Metsovo and the Katara Pass
Metsovo was teeming with people, the main square chaotic with cars and tour buses. After driving through an almost peopleless landscape on near deserted roads for the previous three hours the bustling crowd, came as quite a shock, for Metsovo is a remote, high mountain town well away from the major population centres ... so where did they all come from? Greeks often return to their ancestral towns and villages on holidays, especially for religious and cultural festivals and traditional villages like Metsovo draw many who, while living modern lives, wish to experience something of their rich past cultural heritage. More often than not this involves a lot of eating and some drinking and a little bit of walking or volta, where the whole family get dressed up in their best threads and do a once around the square or main street.
A quick consultation with our trusty traveling calendar told us that the crowd had arrived to celebrate the long weekend (Holy Spirit Monday). It was not the first time that, in our rather freewheeling way, we had been caught out by local customs and traditions. Thank heavens, having stayed here before, we knew the layout of the village and the location of our desired hotel. So after a couple of false starts, a tiny car space was found and we quickly booked in at the lovely Apollon Hotel, then headed off for a drink. At the top of the square we rediscovered our favourite kafenaion from which we spent the rest of the afternoon watching the comings and goings of both visitor and resident alike, amazed at the determination of some women to face the challenge of uneven cobbled stones in towering platform sandals.
Metsovo nestles below the Katara Pass tumbling down a precipitous slope into a natural depression shaped like a little amphitheatre. The cobbled access road is predictably steep and narrow, restricted by a medley of hotels, cafes and shops, its narrowness exacerbated by casual parking, wayward livestock, building works and sleeping dogs. The same clutter carries on into the large bustling square at the foot of the slope where cow herders in their utes dual with squads of huge tour buses for available parking spaces, while both conciliate the casual approach insouciant pedestrians take to sharing the road with others. It's a sort of ordered chaos based on a village mentality from a time when the road was just for people and donkeys.
Metsovo is especially well known for its traditional architecture, cheeses, local wine and livestock industry. It is the largest centre of Vlach life in Greece, these are descendents of a nomadic sheep-hearding people speaking the Arromanian language, which has its roots in Latin. Some believe the Vlachs descended from Ancient Roman soldiers who were sent to guard the mountain passes and stayed! I made mention of them in an early post on the Vikos Gorge.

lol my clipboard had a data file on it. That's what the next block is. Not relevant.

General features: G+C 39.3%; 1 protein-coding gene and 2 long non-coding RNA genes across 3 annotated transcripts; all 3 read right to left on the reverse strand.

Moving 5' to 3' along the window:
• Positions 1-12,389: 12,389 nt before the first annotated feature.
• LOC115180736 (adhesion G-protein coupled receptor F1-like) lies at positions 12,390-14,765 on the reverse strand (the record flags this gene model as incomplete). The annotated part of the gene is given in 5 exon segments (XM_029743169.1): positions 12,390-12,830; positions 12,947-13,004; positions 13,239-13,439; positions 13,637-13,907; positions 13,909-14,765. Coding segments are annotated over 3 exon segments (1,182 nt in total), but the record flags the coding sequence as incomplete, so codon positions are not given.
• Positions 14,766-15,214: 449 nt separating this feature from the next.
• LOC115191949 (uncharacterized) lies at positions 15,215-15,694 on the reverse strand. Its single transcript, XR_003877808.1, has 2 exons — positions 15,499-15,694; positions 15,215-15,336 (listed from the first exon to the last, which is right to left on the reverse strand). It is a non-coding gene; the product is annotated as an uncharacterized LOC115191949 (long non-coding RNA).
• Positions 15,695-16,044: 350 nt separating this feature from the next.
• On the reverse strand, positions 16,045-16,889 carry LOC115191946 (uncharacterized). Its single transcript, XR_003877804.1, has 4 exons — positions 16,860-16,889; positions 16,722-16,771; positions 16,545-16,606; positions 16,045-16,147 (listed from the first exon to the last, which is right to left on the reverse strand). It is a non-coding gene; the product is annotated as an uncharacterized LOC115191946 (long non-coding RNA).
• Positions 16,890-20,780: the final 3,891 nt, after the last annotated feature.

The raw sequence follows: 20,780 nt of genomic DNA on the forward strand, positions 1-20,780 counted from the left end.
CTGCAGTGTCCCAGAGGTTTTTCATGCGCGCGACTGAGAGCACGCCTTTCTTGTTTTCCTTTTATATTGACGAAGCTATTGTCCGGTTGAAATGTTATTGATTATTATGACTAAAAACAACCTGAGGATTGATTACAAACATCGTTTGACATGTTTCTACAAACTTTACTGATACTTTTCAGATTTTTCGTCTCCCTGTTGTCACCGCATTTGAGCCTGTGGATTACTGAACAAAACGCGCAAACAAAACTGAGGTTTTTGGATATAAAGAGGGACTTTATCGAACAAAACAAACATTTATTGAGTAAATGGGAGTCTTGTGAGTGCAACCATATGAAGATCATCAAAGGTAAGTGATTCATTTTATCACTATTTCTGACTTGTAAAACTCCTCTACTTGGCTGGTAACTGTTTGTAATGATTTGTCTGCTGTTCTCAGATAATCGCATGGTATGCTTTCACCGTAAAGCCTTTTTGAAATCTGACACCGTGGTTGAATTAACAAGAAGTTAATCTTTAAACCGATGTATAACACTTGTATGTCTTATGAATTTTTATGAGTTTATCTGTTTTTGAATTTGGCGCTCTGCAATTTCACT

Despite its strongly agrarian character, Metsovo is one of the wealthiest towns per capita in Europe with a unique history manifest in beautifully restored mansions and churches. In Ottoman times the Metsovites were granted extensive privileges in return for guarding the Katara Pass (1700m), the only east-west route across the Pindos Mountains in Northern Greece. These privileges were eventually withdrawn when the locals fell foul of the Turks but not before considerable wealth had been built and invested into commerce and other non-livestock related enterprises.
Nowadays the locals have turned their characteristic shrewdness towards tourism, transforming old mansions and some cottages into hotels and guest houses and opening rather twee, repetitive tourist shops. Perhaps this explains why the town is so ridiculously crowded at times and has lost some of its authenticity. Certainly, over the years much of its traditional spinning, dyeing and weaving has moved upcountry in the Zagoria, especially to the remote district of Samarina, which has a better claim to be the true heart of the Vlachs nowadays. But despite these things Metsovo, with its magnificent setting, colourful history, and living traditions still exerts a powerful and attractive presence.
We had come there to visit the Katara Pass and to explore the lush meadows around Lake Aoos, each a very different habitat with a bounty of plants to offer. The Katara Pass used to be the highest main road in Greece, and one of the most dangerous, but has been made virtually obsolete by a new four lane national highway called the Egnatia. Nevertheless the old road is still maintained and one can take a leisurely drive along its curves and corners, skirting around great, gaunt, spires of rock fringed with the feathery dark green of pine and fir trees, through wild, flower-strewn meadows and beech woodlands that blaze with autumn flames.